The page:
The Council

The Student Conservation Council (SCC) engage their peers and our community in activities to protect and restore land, water and wildlife habitat in the Wood River Valley. All members of the SCC visit Land Trust preserves and conservation easement properties to learn about local conservation.

The Commitment

SCC holds monthly meetings, gives presentations on projects to peers, reports to the Land Trust’s Board of Directors annually and does all the behind-the-scenes work necessary to fund and promote and fund SCC projects. The group is mentored by the SCC Advisory Council, which includes teachers, administrators, botanists and staff.

The Benefit

In addition to being an advocate for our young community, each of those who serve on the SCC  to deepen their understanding of river ecology, we partner with a local outfitter for fly-fishing trips a few times per year.


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Students for Seedlings

helping nature recover from the Beaver Creek Fire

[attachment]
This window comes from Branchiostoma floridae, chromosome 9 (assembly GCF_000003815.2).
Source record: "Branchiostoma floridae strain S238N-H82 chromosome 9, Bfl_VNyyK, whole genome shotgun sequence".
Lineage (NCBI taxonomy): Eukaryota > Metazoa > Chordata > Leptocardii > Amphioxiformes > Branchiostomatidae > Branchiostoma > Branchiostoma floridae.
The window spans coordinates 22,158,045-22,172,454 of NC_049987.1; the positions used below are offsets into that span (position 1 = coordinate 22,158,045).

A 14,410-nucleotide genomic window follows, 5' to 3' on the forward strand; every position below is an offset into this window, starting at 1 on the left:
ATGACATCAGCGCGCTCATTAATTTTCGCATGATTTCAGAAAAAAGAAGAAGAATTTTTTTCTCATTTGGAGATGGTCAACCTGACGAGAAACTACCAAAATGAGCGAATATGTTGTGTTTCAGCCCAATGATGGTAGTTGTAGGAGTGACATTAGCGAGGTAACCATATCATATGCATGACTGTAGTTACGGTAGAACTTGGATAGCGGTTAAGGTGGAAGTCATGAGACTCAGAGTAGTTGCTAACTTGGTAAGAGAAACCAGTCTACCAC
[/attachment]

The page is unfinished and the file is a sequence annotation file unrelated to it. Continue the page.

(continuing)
In an effort to learn about the importance of our natural resources, the Student Conservation Council develops and implements projects associated the Wood River Land Trust’s mission. The students collaborate with schools, businesses and public agency partners. The SCC promotes their projects to the community and fundraises for their initiatives.

Students for Seedlings

SCC’s first project was helping to restore public lands affected by the 2013 Beaver Creek Fire. Working with the U.S. Forest Service, the SCC raised funds to help purchase sagebrush and bitterbrush seedlings and native seed mix. In the fall of 2014, with the help of student and community volunteers of all ages, those seeds and seedlings were planted on public lands at Greenhorn Gulch.

Project Goals Met

  • planted 30 acres with students and volunteers in Fall 2014
  • raised $800 or more to purchase plants/seeds and cover overhead expenses

Replanting natives helped mitigate the impacts from the fire by:

  • stabilizing soil to prevent or diminish the size of mudslides.
  • decreasing amount of silt in the river caused by runoff from rain storms.
  • promoting the growth of native species to help combat invasive species.